AIDC officials hope the aerospace tax package, coming on the heels of Rohr Inc.'s announcement of a $25 million jet engine components plant near Arkadelphia, will spur additional growth.

"There are more corporate jets finished out and sold from |Arkansas~ than anyplace in the world," Harrington says. "That's a leadership position.

"And I will venture to say that in a year or so, there will be other operations here."

Tax Burden

Arkansans shoulder the 33rd-highest tax burden in the country, according to a recent survey by Money that included property taxes for the first time.

Arkansas' ranking should be considered in light of the fact that the state's per-capita income level is among the five lowest in the country. The Department of Commerce's Bureau of Economic Analysis ranks Arkansas' per-capita income of $14,188 at No. 47.

Money bases its findings on a typical family of four with two wage earners and a total average income of $73,000. The Arkansas Fairness Council estimates a more typical middle-class family income for Arkansas to be $50,000.

Such a figure would give Arkansas a tax burden ranked 30th among the states.

"There are 20 states with lower tax burdens," Ledbetter says. "But only four have a lower per-capita income."

Look how far Arkansas has come, Harrington responds.

Nine years ago, the average hourly wage in the state was about $6. Today, it is $8.99 per hour, he says.

From 1985-89, employment in Arkansas increased 9.6 percent, according to the state Employment Security Division. The growth was more than any neighboring state and a fraction above the national average.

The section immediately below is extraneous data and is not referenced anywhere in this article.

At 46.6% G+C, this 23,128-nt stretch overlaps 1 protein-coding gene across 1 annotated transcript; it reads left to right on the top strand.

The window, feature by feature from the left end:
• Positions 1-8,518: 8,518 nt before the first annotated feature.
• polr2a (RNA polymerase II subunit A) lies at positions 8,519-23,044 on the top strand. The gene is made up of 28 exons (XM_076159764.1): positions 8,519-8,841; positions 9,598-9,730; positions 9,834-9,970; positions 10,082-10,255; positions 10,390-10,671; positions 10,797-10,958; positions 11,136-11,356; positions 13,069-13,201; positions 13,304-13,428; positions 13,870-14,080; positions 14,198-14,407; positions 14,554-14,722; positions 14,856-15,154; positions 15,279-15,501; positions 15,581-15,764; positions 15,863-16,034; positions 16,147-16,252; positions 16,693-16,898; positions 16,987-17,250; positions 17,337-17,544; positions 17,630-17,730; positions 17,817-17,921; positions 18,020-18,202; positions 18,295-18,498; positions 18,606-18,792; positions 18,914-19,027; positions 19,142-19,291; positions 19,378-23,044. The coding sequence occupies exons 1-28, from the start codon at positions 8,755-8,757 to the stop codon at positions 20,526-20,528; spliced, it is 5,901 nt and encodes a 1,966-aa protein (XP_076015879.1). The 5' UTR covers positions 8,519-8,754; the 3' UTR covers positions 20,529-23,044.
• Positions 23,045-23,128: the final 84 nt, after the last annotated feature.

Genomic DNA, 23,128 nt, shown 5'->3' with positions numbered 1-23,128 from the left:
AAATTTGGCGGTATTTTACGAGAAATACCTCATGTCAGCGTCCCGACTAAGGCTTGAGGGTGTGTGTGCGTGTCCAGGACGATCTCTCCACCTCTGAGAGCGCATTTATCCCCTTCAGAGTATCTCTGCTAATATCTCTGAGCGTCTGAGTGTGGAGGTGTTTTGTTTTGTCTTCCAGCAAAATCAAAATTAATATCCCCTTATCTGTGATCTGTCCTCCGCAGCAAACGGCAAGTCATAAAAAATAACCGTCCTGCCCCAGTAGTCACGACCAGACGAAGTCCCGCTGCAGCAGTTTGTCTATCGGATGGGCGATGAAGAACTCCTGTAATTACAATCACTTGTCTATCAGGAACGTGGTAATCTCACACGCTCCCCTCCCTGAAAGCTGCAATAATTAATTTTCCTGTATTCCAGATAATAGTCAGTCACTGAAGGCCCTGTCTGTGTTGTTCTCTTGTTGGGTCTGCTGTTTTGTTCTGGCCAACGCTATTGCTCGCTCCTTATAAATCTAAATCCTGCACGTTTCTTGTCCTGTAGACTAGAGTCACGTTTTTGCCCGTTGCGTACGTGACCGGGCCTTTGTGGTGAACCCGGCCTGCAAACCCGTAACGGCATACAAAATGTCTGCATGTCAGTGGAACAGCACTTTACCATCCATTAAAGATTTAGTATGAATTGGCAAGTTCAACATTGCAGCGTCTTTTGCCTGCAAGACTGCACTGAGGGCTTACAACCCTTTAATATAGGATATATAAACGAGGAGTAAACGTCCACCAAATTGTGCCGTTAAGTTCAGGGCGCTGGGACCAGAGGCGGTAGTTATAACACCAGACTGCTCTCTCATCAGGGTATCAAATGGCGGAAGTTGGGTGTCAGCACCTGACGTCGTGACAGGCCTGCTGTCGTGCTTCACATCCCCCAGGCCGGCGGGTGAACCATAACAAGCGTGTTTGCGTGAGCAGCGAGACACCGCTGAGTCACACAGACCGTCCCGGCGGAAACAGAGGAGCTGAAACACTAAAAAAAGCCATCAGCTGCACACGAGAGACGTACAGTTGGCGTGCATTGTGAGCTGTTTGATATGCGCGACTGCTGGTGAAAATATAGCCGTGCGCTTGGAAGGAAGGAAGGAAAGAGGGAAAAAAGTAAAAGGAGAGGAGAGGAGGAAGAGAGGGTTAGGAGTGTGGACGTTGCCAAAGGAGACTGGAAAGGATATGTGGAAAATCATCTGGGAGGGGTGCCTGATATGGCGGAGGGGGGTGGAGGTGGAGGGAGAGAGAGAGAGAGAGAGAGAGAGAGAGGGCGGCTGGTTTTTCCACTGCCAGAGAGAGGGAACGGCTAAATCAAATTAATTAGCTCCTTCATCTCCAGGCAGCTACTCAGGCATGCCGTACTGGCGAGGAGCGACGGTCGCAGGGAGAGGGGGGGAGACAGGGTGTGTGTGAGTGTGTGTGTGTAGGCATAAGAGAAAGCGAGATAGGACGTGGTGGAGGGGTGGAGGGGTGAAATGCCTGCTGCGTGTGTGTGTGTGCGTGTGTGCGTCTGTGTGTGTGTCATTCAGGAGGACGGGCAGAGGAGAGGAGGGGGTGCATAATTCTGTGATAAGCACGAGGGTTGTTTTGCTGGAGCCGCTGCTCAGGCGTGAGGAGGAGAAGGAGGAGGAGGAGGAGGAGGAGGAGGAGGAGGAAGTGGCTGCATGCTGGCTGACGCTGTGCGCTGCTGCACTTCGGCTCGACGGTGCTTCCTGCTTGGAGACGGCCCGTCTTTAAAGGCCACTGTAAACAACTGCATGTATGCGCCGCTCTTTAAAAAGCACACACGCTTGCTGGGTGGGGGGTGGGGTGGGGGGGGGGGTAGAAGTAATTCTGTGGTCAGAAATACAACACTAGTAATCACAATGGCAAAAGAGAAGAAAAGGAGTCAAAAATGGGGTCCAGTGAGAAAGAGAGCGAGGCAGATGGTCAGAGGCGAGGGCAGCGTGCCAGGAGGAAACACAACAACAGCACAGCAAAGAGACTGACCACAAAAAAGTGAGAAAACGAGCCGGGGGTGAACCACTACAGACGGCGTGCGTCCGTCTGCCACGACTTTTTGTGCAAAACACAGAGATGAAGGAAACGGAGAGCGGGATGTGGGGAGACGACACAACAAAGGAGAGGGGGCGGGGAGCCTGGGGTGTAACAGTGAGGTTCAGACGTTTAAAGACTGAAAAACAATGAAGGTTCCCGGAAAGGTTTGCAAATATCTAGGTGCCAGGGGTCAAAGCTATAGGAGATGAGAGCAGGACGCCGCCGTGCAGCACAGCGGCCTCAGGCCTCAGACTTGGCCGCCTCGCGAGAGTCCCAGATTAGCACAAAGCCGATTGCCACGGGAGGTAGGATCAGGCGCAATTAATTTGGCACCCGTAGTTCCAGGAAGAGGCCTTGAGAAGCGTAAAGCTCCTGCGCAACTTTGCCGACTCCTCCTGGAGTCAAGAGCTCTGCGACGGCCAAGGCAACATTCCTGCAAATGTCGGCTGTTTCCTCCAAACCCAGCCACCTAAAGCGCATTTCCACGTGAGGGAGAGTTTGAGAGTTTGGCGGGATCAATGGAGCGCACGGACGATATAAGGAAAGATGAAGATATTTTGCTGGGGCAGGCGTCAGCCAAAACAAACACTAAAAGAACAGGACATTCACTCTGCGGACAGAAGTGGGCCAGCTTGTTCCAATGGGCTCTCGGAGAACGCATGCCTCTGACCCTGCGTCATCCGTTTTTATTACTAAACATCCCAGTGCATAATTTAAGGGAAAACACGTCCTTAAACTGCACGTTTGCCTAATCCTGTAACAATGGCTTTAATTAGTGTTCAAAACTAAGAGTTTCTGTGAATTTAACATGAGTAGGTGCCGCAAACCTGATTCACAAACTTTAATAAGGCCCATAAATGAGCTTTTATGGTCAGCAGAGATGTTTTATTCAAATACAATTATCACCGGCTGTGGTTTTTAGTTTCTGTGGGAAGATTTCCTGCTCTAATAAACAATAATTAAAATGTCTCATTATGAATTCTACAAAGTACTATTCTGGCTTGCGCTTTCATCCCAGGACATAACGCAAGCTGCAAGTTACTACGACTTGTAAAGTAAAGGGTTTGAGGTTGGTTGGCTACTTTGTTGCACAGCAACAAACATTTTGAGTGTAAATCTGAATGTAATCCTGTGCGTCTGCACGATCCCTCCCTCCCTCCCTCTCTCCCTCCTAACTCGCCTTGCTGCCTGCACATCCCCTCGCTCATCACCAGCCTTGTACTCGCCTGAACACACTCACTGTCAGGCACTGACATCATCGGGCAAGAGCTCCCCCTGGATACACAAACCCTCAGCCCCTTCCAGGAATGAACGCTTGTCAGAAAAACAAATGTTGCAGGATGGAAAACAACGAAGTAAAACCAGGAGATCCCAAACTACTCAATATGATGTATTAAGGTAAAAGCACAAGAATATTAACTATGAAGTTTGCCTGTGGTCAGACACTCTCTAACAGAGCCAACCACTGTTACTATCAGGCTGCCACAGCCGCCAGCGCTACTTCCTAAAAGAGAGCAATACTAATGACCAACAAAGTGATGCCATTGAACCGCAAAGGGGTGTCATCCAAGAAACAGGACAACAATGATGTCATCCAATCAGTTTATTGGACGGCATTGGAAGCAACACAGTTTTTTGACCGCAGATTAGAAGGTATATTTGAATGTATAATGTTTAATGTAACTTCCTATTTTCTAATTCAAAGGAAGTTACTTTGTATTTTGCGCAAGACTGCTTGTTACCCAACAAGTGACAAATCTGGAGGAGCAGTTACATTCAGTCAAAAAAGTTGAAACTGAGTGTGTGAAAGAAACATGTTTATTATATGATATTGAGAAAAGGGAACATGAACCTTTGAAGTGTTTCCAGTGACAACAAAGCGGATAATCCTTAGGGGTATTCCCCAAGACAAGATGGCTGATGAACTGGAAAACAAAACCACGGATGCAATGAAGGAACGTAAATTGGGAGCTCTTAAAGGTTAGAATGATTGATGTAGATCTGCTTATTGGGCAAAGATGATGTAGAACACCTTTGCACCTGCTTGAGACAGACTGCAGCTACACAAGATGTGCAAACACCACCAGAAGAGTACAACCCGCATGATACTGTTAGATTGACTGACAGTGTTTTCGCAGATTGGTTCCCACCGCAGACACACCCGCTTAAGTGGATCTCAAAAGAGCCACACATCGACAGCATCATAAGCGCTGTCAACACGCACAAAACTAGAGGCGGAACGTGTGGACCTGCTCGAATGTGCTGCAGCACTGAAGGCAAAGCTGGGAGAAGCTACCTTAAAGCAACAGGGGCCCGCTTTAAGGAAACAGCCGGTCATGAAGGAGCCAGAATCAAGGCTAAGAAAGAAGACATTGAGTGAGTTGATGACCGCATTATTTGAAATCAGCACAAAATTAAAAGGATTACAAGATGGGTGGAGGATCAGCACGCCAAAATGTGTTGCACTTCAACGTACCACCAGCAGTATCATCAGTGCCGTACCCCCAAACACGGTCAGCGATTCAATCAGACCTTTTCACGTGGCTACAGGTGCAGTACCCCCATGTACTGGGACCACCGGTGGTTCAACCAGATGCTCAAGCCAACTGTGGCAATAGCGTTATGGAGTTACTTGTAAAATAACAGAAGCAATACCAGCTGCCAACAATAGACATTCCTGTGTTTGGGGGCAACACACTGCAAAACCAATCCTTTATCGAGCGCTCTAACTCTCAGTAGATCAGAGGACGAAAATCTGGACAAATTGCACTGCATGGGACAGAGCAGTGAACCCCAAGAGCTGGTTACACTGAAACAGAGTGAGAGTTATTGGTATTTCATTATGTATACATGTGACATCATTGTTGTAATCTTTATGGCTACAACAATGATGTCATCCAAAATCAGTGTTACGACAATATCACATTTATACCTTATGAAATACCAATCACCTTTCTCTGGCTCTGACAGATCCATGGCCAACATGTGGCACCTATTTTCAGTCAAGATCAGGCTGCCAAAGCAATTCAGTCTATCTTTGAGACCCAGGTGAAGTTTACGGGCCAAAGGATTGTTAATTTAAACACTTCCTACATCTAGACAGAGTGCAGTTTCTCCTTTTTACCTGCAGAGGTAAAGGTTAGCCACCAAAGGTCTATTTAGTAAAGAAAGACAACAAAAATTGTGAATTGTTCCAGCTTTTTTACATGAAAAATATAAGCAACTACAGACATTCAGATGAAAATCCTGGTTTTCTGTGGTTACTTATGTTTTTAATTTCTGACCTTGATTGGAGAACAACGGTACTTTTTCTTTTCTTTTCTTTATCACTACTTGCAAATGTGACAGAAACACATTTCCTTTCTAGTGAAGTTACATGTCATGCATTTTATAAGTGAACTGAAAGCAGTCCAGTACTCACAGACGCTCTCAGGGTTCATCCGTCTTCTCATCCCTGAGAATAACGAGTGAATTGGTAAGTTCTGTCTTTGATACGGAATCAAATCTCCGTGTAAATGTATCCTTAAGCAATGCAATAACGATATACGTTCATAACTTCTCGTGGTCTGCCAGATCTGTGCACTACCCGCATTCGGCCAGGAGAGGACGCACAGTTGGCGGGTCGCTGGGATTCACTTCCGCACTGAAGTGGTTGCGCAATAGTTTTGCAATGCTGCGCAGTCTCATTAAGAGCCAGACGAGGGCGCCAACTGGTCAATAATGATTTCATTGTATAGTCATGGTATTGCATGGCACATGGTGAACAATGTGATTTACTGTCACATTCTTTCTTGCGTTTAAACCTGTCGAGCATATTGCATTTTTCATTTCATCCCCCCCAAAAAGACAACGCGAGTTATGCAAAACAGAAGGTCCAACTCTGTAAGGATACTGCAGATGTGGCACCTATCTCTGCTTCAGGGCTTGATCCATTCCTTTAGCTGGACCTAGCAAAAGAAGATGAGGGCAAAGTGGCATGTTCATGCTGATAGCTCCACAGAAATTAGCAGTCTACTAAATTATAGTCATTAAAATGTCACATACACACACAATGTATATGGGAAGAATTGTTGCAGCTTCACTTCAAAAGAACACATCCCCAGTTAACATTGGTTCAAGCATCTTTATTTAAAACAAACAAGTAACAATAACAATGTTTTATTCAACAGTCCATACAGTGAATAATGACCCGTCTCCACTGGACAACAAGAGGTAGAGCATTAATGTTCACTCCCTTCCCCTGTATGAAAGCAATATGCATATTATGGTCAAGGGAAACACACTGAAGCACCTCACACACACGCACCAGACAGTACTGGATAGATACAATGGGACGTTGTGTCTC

In the 1980s, the number of Arkansans working in manufacturing jobs increased 11.2 percent, according to the U.S. Department of Labor's Bureau of Labor Statistics. Again, that figure led neighboring states and was far above the national average, which showed a 5.8 percent decrease in manufacturing employment.

"Is any or all of this working?" Harrington says. "Arkansas has led every state around it for the past eight years in growth ... The governor is committed to the development and creation of better-paying jobs. He believes big business is a good market for small business.

"You know who is the greatest consumer of products of small business? Big business."

Meanwhile, out on the campaign trail, candidate Clinton keeps bashing the concept of corporate greed.

And in Arkansas, Gov. Clinton keeps the corporate lobbyists smiling.
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Title Annotation:Gov. Bill Clinton
Author:Webb, Kane
Publication:Arkansas Business
Date:Mar 2, 1992
Previous Article:Arkla Inc.
Next Article:New businesses: a listing of new businesses in Central Arkansas.